A technical note and a retrospective review of cervical osteotomy using an innovative reduction technique.Objective.
To present the clinical and radiological outcomes and effectiveness of the sterile-freehand reduction technique for cervical osteotomy.Summary of Backgroud Data.
For a successful osteotomy, controlled reduction of deformity after complete release of bony deformity is the most critical step. Conventional “unscrubbed-scrubbed” manual reduction techniques necessitate multiple releases and retightening of the clamp and are inconvenient for the surgeon to control the force and monitor the surgical field closely.Methods.
A total of 7 consecutive patients (5 male and 2 female; mean age, 52.6 yr) who underwent corrective osteotomy of the fixed cervical kyphosis by a single surgeon were enrolled. Radiographically, C2–C7 sagittal and coronal angle, and the chin-brow vertical angle were measured. In the prone position, the entire head and the Gardner-Wells tong were included in the surgical field, and a sterile rope was connected to a weight through a hole made in the surgical drape. After complete release of bony element and fixation of the caudal part of osteotomy with a prebent lordotic rod, the operator held the tong with right hand and gradually reduced the deformity to place the rod within the screw heads on the cranial part of osteotomy under close visual observation, with the support of the caudal part with left hand.Results.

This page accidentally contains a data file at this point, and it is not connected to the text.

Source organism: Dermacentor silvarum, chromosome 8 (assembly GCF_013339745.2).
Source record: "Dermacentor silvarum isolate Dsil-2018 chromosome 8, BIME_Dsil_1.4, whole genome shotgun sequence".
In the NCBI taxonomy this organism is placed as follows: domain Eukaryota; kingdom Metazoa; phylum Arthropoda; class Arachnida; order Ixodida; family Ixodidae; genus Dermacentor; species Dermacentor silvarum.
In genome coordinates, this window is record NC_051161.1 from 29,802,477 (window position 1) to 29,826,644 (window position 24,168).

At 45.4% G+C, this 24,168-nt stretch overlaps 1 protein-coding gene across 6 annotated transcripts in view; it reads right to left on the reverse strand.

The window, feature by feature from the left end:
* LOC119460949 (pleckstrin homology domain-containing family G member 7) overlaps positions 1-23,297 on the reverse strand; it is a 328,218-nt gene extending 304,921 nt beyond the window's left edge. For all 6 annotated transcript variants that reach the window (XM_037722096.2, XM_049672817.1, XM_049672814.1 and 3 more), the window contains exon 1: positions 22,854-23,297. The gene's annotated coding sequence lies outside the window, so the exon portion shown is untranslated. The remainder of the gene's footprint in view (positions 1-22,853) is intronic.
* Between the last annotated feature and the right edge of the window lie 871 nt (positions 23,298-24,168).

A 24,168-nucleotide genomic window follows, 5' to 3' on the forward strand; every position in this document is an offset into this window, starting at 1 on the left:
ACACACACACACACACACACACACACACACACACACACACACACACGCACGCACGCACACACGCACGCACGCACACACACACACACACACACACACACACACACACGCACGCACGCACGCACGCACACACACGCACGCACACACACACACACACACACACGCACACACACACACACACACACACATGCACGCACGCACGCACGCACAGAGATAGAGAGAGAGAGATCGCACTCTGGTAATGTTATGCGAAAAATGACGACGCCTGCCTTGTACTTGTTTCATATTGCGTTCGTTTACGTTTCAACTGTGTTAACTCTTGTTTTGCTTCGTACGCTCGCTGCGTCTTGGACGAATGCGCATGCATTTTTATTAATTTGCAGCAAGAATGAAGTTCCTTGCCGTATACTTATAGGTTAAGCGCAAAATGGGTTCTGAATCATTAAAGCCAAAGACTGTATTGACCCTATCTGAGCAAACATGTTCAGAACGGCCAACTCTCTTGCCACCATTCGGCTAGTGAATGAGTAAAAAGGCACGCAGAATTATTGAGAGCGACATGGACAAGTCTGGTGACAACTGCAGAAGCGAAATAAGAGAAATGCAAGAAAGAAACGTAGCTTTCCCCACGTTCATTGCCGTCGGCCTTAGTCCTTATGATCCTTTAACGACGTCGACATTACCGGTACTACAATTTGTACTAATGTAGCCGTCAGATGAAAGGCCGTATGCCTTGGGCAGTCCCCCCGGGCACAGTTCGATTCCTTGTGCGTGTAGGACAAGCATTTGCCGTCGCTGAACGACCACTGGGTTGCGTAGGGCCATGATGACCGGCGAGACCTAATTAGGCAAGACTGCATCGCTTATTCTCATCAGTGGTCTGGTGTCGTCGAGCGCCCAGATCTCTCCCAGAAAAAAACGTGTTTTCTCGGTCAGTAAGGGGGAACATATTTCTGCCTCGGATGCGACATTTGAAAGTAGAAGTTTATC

The type of osteotomy performed was pedicle-subtraction osteotomy in 5 cases and anterior-release–posterior osteotomy in 2 cases. The mean correction angle was 39.7° (28°–63°) on the sagittal plane and 9.3° (0°–16°) on the coronal plane. The mean correction of the chin-brow vertical angle was 37.1° (18°–61°). There was no neurovascular complication.Conclusion.
Using the sterile-freehand reduction technique, the operator can obtain a safe, controlled reduction with close monitoring of the surgical field. The technique is potentially a simple and effective method to provide stable, 3-dimensional reduction for corrective osteotomies of the cervical spine.